David Bourget (Western Ontario)
David Chalmers (ANU, NYU)
Rafael De Clercq
Jack Alan Reynolds
Learn more about PhilPapers
Philosophy 78 (3):337-354 (2003)
The author begins with an outline of Bernard William's moral philosophy, within which he locates William's notorious doctrine that reflection can destroy ethical knowledge. He then gives a partial defence of this doctrine, exploiting an analogy between ethical judgements and tensed judgements. The basic idea is that what the passage of time does for the latter, reflection can do for the former: namely, prevent the re-adoption of an abandoned point of view (an ethical point of view in the one case, a temporal point of view in the other). In the final section the author says a little about how reflection might do this. Footnotes1 This essay is derived from a lecture entitled ‘Bernard Williams’, delivered at Oxford University in 2000, in the series ‘Oxford Philosophers on Oxford Philosophers’, organized by Peter Hacker and David Wiggins. I am grateful to those who attended the lecture, and to Bernard Williams, for helpful comments.
|Keywords||No keywords specified (fix it)|
No categories specified
(categorize this paper)
Setup an account with your affiliations in order to access resources via your University's proxy server
Configure custom proxy (use this if your affiliation does not provide a proxy)
|Through your library|
References found in this work BETA
No references found.
Citations of this work BETA
No citations found.
Similar books and articles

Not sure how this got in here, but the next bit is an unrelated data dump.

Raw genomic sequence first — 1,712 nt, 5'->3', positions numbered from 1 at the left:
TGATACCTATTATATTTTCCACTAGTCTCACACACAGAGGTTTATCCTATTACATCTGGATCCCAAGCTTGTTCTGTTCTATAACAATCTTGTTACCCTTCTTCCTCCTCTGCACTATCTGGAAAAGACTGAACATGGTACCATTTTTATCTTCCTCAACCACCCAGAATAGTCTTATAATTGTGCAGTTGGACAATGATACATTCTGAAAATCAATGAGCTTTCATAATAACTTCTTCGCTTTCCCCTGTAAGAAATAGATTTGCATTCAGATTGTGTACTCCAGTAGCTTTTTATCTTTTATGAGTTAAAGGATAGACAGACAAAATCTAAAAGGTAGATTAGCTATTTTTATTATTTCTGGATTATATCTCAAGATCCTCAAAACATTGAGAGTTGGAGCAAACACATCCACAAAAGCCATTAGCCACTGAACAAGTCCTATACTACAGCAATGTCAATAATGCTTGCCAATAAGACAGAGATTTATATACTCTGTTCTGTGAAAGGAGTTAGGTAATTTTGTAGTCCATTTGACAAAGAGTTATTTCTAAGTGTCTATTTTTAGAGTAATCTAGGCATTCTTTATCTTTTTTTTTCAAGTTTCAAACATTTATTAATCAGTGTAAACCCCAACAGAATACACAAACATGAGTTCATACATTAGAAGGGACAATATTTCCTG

Bernard Williams (2000). Naturalism and Genealogy. In Edward Harcourt (ed.), Morality, Reflection, and Ideology. Oxford University Press
John Tasioulas (1998). Relativism, Realism, and Reflection. Inquiry 41 (4):377 – 410.
William Ransome (2009). Moral Reflection. Palgrave Macmillan.
Anne-Marie Christensen (2011). 'A Glorious Sun and a Bad Person'. Wittgenstein, Ethical Reflection and the Other. Philosophia 39 (2):207-223.
Timothy Chappell (2011). Glory as an Ethical Idea. Philosophical Investigations 34 (2):105-134.
A. W. Cragg (1989). Bernard Williams and the Nature of Moral Reflection. Dialogue 28 (03):355-.
John Tillson (2013). Is Knowledge What It Claims to Be? Bernard Williams and the Absolute Conception. Educational Philosophy and Theory 45 (8):860-873.
Bernard Arthur Owen Williams (1995). Making Sense of Humanity and Other Philosophical Papers, 1982-1993. Cambridge University Press.
Added to index2009-01-28
Total downloads29 ( #107,384 of 1,725,989 )
Recent downloads (6 months)3 ( #210,870 of 1,725,989 )
How can I increase my downloads?